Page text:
The government announced yesterday that Brazil’s energy providers will need a bailout of more than R$12 billion (USD $5 billion) this year in order to balance their books.
This means tax increases in the coming months and price hikes from next year.
The Treasury will provide another R$4 billion (USD $1.7 billion), of which R$1.2 billion (USD $507 million) has already been laid aside to cover the extra costs of energy providers in January.
The funds announced yesterday are in addition to the R$9 billion (USD $3.8 billion) designated for the sector in this year’s budget.
According to the finance minister Guido Mantega, these costs will be covered by tax rises. The government has already decided to raise taxes on imports (the extra revenue being estimated at R$1.5 billion) and on distributors of cosmetics.
It also plans to extend Refis, a program of refinancing tax debt of companies, which will now include debts accumulated until last year.
The remaining R$8 billion (USD $3.4 billion) will have to be raised by the energy companies, in the form of loans. The consumer will later come to assume these costs.
Mantega said that the electric energy sector’s chamber of commerce will enable the raising of these funds on financial markets. The Treasury secretary Arno Augustin confirmed that there will be no subsidies – the companies will have to borrow at the market rate.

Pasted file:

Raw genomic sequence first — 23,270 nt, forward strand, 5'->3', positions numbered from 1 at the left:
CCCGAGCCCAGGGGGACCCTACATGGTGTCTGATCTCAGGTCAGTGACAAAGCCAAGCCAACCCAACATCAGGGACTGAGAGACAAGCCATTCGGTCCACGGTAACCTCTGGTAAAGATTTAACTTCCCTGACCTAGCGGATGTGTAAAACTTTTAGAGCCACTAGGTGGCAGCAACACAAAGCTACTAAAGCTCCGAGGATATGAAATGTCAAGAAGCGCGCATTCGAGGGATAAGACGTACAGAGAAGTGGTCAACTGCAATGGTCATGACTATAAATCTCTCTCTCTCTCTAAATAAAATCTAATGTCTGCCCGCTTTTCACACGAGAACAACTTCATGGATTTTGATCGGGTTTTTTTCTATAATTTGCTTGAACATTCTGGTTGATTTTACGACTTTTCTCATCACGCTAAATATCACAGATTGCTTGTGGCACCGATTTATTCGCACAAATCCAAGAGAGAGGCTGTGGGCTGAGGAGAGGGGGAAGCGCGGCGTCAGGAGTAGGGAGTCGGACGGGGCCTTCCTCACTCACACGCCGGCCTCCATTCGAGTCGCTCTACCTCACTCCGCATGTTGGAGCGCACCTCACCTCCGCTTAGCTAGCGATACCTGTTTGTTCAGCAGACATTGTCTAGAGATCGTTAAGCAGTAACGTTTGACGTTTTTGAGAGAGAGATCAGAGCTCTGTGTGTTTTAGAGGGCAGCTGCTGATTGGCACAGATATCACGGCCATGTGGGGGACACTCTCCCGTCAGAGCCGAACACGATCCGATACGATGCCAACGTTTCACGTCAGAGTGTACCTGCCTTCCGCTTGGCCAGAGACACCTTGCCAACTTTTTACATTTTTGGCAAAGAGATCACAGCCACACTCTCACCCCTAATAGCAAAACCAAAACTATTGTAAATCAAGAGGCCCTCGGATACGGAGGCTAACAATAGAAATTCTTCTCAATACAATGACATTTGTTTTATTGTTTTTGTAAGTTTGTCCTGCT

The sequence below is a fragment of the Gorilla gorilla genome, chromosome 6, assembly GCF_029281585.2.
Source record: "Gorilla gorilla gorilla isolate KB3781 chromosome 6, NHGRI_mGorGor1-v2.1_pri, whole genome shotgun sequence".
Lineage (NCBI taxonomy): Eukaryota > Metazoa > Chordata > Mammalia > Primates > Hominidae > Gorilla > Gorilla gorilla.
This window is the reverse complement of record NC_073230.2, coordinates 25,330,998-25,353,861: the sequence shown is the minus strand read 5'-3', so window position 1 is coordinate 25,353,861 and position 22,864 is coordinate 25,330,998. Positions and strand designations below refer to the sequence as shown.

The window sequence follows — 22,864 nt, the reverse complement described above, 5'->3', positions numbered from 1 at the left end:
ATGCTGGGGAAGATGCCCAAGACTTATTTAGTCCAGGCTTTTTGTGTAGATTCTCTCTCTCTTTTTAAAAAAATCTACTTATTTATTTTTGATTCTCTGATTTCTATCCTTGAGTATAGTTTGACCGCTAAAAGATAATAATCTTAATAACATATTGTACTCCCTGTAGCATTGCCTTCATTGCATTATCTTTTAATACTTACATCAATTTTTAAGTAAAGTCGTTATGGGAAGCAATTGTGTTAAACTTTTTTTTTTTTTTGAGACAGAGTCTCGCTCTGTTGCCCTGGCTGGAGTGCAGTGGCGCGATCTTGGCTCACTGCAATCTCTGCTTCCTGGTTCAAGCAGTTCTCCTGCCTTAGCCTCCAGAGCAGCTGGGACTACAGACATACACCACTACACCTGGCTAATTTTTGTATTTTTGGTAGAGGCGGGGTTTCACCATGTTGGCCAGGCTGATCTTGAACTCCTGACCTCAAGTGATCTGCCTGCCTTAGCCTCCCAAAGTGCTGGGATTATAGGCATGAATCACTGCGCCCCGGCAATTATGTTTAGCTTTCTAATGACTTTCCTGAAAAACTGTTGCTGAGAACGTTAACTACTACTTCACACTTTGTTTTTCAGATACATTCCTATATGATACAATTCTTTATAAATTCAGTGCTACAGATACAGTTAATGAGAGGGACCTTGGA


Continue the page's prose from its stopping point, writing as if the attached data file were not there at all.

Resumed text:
These costs will come to be reflected in consumers’ energy bills, though the increases will be staggered. The government gave no details about when they would occur.
Energy providers have found themselves in financial difficulties as a result of the high cost of energy on the market, and the massive use of thermal energy.
The government has been helping the sector since last year, when the water levels of the reservoirs in Brazil’s hydroelectric plants were lower than expected.
In 2013, the government lent almost R$10 billion (USD $4.2 billion) to the sector, a debt which will be paid by consumers until 2018. However, to avoid a knock-on effect on inflation, the first price hikes were postponed.
The government also revealed that it will organize an emergency auction of hydroelectric and thermoelectric energy later this year, in order to supply the market. Contracts will be medium and long term, in order to attract providers to participate in the bidding.
The auction is scheduled for April 25, with the energy becoming available from May. With the purchase of cheaper energy in the auction, the expectation is that the lowest monthly distribution costs fall, in order to attend to consumer demand.
The government also expects the entry of 5000 megawatts in 2015, at a lower rate, which will help compensate for this year’s extra costs. This energy will be generated by the three companies which decided not to renew their concession agreements – Cesp, Cemig and Copel.